Thursday, June 05, 2008

You can't blame the train

It happened so fast. You didn't see it coming. You missed the warning signs. They were obvious but you relied on trust and love and got burned. It's like that song. If you saw the train coming and you heard the whistle and didn't get off the tracks, you can't blame the train. It's that way in love and in friendship; you have to keep your eye on things and pay attention. It's the old story of whether or not you can trust a cheater not to cheat, and I'm not talking about diets.

If a friend talks about another friend as if they're dirt or lower than maggots in a dung hill, you need to watch your back. If the same friend trashes a friend over and over one week and then the friend is back in their life the next and everything is beer and skittles (lather, rinse, repeat and repeat and repeat), what makes you think they will treat you any better? You're delusional. This is who they are. Pay attention. Someone who has nothing good to say about their friends isn't going to say anything good about you when the time comes -- and the time will come, or rather the train is coming. Get off the tracks.

There's a big difference between someone who gets angry at a friend and says something nasty in the heat of anger but then apologizes to the friend and to you and doesn't do it again and someone who trashes the friend one moment, gets back with them the next, and trashes them again over and over, ad infinitum, ad nauseam. That is a seriously disturbed person and you cannot trust anything they say (unless it's self serving) because the behavior is a deeply ingrained pattern. It's who they are and always will be.

For instance: Someone I once knew had been best friends with another woman since before they went to kindergarten. When I met the woman and became friends with her, she regularly trashed her "best friend in the world" constantly. At first, it was subtle, little complaints about who brought more food to a joint picnic, whose gifts cost more, how much weight she had lost in comparison, niggling things I brushed off. As we got to know each other better, the complaints got bigger and were more frequent until I wondered why they were still best friends. The other person sounded like she was crazy and delusional and evil so when the woman told me she was spending a week's vacation with her best friend I wondered why. "She cornered me and I couldn't say no." Okay, I can see how a nice person would feel obligated to be nice to someone they've known since childhood. I rationalized.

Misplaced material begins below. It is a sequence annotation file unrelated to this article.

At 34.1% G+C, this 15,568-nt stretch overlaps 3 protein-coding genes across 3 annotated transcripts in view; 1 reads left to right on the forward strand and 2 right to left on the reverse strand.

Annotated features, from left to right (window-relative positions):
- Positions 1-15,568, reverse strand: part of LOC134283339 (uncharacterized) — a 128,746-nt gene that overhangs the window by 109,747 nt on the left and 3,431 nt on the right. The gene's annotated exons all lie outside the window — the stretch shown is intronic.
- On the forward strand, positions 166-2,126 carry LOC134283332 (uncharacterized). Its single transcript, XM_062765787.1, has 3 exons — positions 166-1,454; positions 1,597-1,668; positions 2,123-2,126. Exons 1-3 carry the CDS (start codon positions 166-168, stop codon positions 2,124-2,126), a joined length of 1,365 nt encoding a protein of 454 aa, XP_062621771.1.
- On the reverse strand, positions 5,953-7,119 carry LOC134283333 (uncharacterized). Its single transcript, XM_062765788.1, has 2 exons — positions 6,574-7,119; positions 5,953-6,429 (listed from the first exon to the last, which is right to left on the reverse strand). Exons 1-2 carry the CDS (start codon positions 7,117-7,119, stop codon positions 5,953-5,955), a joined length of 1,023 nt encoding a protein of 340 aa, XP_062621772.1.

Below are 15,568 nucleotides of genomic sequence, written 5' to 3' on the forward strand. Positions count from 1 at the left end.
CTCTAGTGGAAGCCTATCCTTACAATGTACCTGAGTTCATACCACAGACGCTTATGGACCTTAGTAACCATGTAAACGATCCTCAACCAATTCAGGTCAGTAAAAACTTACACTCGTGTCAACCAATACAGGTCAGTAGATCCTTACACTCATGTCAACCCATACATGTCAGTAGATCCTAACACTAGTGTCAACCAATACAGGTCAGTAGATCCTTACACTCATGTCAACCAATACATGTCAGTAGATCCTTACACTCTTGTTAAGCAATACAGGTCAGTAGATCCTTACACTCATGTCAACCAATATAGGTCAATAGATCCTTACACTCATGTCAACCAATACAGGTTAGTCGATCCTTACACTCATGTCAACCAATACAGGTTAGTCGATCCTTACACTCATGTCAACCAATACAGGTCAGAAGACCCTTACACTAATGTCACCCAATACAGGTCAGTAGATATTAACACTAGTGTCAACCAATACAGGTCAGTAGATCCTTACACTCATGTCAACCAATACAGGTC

The train was coming down the tracks.

It bothered me that the woman was nice to people's faces but brought out the claws the minute they were gone as she spilled dirty detail after dirty detail of how they had hurt her, lied about her and destroyed her life (even though she continued to live quite well). With one guy, she said he creeped her out but she continued to invite him over for dinner or out for drinks and dancing and went over to his house on occasion when he hosted dinner. The minute he left, she was on the phone telling me how he disgusted her.

The whistle's blowing and I'm still on the tracks.

She didn't have one good thing to say about anyone, so when I met one of her colleagues from work I was ready for the devil incarnate. He was a personable, intelligent man she greeted with squeals of delight and hugs, sitting down next to him and taking his hand. She batted her eyes at him and giggled at his jokes as though she were a school girl in the presence of a matinée movie idol. This could not be the man she claimed was Satan and always on the make. He seemed uncomfortable every time she sidled closer and touched his hand or his shoulder. He smiled, but it was an awkward, uncomfortable smile as he politely disengaged her hands and shifted his chair away. If the evening had been longer, he would have been shifted out the door of the restaurant.